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The Cul-de-Sac Syndrome, by John F. Wasik  RSS feed

 
Jocelyn Campbell
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The Cul-de-Sac Syndrome: Turning Around the Unsustainable American Dream, by John F. Wasik, according to Kenmore, WA blogger kedamono:

...examines the recent period in our history when homeownership actually made many people poorer.


Sounds like something permies already get, but I wonder if it's a decent summation of current/recent economics and/or the current/recent mortgage crisis...
 
Leah Sattler
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in the summation it says this "They have been forced to tap their home equity, go into debt to finance their unsustainable lifestyle" which I beg to differ on. no one is "forced" to do this. it is a choice. I think home ownership is still one of the best pathways to prosperity, but it is not a slam dunk and must be managed properly just like any other financial decision. home ownership hasn't made anyone poorer. people made themselves poorer. as for the move every 5-7 years and make money you could do that for a while and it was therefore a good strategy, financial decisions need to be tailored to the times and people need to operate with the knowledge that times change and not let themselves take it to excess as with any investment you shouldn't take on more risk then you can handle/afford to lose.

i wonder what proposed solution he has to the problem. government provided apartments in the city?

 
 
Jocelyn Campbell
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I agree with your thoughts, Leah.

Most people say "I need" when they really mean "I want."

Or, they say "I can't afford that" when it's really about choice, and they've chosen to spend a lot on high mortgages, credit cards and lattes, when they could be making choices that might matter a lot more to them.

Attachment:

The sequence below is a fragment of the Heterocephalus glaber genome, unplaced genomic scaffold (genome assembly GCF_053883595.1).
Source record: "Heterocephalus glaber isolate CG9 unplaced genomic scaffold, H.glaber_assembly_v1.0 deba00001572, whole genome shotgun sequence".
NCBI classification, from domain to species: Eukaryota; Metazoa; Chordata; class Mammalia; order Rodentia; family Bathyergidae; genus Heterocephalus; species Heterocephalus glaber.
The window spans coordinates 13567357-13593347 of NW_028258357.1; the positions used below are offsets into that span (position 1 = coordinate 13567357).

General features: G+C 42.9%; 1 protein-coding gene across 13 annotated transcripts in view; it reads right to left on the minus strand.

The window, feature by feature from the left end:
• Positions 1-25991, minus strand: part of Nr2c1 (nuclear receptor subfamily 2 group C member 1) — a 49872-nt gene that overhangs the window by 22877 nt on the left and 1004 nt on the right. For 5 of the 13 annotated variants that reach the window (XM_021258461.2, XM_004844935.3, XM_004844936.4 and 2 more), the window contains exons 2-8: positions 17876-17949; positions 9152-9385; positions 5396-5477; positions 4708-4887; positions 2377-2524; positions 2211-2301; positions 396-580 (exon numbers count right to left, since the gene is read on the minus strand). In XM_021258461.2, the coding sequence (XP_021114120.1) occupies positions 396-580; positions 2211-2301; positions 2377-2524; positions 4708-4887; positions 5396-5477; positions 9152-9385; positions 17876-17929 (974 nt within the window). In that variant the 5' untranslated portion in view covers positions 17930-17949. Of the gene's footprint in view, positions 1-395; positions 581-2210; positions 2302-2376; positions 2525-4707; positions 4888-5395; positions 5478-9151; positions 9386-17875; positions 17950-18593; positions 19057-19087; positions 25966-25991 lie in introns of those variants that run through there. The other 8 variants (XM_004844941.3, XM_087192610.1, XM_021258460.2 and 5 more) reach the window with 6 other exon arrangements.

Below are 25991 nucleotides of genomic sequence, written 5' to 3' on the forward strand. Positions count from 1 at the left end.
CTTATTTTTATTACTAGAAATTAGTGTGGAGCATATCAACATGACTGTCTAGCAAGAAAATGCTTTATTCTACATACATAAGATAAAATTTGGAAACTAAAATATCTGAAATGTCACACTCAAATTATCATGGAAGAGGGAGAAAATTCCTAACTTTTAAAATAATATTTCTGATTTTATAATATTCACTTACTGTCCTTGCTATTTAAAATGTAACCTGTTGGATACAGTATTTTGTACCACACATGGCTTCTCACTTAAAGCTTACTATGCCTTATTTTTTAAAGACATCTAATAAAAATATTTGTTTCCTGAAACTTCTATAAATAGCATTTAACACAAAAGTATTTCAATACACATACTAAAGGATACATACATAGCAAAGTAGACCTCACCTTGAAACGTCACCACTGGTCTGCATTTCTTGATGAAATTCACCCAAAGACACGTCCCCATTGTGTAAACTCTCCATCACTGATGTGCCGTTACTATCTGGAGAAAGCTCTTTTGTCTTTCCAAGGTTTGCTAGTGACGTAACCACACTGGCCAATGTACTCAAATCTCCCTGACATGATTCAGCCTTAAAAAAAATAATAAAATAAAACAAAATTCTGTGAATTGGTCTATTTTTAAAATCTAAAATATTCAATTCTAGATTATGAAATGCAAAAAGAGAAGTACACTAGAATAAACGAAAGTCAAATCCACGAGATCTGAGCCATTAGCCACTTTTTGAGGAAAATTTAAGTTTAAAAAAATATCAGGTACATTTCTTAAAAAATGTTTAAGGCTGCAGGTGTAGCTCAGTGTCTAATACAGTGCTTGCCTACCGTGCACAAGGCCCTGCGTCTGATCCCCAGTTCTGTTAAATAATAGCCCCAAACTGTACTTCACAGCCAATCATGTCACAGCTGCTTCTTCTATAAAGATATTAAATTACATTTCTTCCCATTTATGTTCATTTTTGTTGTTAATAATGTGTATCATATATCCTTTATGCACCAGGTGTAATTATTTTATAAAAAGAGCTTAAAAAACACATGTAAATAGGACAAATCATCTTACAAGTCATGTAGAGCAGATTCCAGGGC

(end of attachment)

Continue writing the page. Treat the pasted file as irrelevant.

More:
Here's a shift though. I really hadn't meant this as a commentary on the financial part of things and I actually don't know much about the book.

For me, "The Cul-de-Sac Syndrome" represents the suburbs and all their isolation, materialism and lack of local economies and local or home food crops. These things make people poorer not just financially, but perhaps even more so in terms of lifestyles.

It's a cliche, but think about the empty lives spent working those draining 8 to 5 jobs, driving an hour (or more) each way just to get to the job, taking care of large, unused lawns (full of chemicals--yuk!) and watching TV during and after dinner. That's what cul-de-sacs and the suburbs bring to my mind.
 
Brenda Groth
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i'm not really up on the urban living, as I've been a country girl all my life really..even when i lived in town we had vegetable and fruit gardens..

what i do recognize from the word cul-de-sac is concrete or asphalt and lawn lawn lawn, with a few foundation plantings..lots of cars ..and no trees other than a shade tree, no shrubs, no food plants, and no animals other than a cat or dog.

probably no birds unless they put out artificial feeders

in other words..they remind me of death
 
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